Troops in Somalia's semiautonomous Puntland region said on Thursday they were ready to fight Islamic militants who are trying to spread their influence to the central part of the country after taking control of much of the south.
"We hear that the militiamen want to expand their authority throughout Somalia, but we will never accept such expansion," Puntland General Yusuf Ahmed Kheyr said in a radio broadcast.
Puntland declared its autonomy in 1998 as much of this Horn of Africa nation was descending into chaos. The region has its own justice system and has been relatively peaceful.
"Puntland is calm and has formed all necessary regional administrations," Kheyr said.
Earlier this week, hundreds of people in the Puntland town of Galkayo demonstrated against Islamic militiamen, who are expected to arrive there in the coming days to set up an Islamic court. Galkayo is 570km northwest of the capital, Mogadishu, which the Islamic group has held since June.
Sheikh Hassan Dahir Aweys, the leader of the Islamic group, has been in central Somalia in a bid to increase the territory the Islamists hold.
Somalia has not had an effective central government since warlords toppled longtime dictator Mohamed Siad Barre in 1991 and then turned on each other, plunging the country into anarchy.
The Islamic militants have stepped into the power vacuum in recent months and imposed strict religious courts, raising fears of an emerging Taliban-style regime. The US accuses the group of harboring al-Qaeda leaders responsible for deadly bombings at the US embassies in Kenya and Tanzania in 1998.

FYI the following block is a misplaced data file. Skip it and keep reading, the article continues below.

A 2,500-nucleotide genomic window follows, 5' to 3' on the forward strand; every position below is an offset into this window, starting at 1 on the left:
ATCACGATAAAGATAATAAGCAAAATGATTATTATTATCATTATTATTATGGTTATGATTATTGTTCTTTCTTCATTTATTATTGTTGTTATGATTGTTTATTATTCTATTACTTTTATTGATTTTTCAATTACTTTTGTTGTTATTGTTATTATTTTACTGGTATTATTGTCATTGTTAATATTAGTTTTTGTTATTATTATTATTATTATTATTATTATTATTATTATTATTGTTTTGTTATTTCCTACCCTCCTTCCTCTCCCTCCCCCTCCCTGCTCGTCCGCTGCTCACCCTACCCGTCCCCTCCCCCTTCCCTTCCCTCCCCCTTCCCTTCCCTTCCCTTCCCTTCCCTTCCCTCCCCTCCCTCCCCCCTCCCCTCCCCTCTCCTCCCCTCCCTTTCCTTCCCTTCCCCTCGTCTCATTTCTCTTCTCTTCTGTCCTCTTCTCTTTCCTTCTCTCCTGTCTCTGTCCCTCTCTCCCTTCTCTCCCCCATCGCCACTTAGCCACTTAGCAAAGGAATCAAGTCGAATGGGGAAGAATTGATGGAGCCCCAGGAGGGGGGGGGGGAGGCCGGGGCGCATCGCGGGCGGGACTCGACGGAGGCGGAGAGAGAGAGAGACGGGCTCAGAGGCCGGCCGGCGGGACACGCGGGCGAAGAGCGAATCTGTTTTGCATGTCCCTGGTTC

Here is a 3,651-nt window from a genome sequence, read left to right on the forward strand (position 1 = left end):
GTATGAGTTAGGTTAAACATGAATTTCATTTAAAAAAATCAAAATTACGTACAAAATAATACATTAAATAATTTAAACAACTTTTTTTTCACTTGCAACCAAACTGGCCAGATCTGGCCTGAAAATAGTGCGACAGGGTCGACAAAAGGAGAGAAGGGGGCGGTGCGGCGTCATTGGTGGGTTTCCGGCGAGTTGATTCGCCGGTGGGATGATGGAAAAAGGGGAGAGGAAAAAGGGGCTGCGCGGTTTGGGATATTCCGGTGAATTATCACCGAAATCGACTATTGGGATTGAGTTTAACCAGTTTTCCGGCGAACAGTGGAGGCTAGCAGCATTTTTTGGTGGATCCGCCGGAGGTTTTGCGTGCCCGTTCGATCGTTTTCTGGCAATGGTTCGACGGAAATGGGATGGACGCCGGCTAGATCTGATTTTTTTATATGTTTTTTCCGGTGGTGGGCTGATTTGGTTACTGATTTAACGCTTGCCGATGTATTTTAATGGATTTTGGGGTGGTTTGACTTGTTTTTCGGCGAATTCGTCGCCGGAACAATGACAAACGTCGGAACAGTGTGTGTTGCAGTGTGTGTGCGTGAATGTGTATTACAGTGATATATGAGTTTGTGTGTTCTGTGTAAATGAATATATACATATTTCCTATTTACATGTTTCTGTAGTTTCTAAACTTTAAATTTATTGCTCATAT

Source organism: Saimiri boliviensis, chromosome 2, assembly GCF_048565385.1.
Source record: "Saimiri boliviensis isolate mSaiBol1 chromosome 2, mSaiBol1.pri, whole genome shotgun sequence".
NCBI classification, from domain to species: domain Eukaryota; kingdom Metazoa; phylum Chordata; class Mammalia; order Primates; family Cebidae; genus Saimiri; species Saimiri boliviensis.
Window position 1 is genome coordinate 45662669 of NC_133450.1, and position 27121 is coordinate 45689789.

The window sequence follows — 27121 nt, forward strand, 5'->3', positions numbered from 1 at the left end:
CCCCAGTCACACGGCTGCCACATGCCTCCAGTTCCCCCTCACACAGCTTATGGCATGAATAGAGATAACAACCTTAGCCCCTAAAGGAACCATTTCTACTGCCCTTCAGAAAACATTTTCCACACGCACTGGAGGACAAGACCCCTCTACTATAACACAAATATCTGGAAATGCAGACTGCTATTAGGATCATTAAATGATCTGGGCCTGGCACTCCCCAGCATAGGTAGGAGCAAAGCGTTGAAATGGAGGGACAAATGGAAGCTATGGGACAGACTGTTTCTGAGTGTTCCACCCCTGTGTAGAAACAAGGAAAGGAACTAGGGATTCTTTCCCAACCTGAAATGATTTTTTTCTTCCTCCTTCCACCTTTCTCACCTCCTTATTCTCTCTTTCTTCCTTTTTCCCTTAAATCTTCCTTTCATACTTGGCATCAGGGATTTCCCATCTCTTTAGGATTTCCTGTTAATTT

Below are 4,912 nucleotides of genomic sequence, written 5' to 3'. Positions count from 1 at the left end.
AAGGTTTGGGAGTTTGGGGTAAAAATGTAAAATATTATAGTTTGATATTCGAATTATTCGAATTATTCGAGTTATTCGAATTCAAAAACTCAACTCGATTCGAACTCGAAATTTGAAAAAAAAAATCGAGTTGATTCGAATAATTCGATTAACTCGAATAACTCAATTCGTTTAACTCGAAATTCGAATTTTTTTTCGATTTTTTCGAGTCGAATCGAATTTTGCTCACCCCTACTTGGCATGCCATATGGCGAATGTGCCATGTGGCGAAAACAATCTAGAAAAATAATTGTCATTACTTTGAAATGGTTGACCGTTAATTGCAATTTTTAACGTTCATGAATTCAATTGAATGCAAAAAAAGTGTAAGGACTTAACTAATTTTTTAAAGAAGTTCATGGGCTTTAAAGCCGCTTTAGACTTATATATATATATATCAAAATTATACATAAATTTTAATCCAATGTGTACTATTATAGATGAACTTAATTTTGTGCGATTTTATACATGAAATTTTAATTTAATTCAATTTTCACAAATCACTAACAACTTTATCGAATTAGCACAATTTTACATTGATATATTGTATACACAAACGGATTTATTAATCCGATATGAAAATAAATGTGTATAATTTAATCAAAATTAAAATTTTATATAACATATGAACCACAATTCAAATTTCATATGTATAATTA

Somalia's official government is virtually powerless and is based in Baidoa, 255km outside the capital. The Islamic group -- known as the Supreme Islamic Courts Council -- has further marginalized the fragile administration, which was formed two years ago to help stabilize the country.
The Arab League has been trying to mediate peace talks between the Islamic militia and government officials, to little avail. The militants have rebuffed an attempt to have the talks on Tuesday in Khartoum, Sudan, and want to have the talks next month instead, according to an Arab League official.
Previous talks have not brought any lasting agreements.
Also Thursday, the Islamic group arrested two men who were running for local office in the capital of Mogadishu. The men were seeking positions on the Mogadishu Local Council, which was formed by the warlords who ruled the capital before the militants took over in June.
"The council is a remnant of the warlords so they can't have a say in the running of the capital," said Sheik Utaiba, who ordered the arrests. His council later issued a statement on the arrests that reiterated that it would brook no challenge to its authority.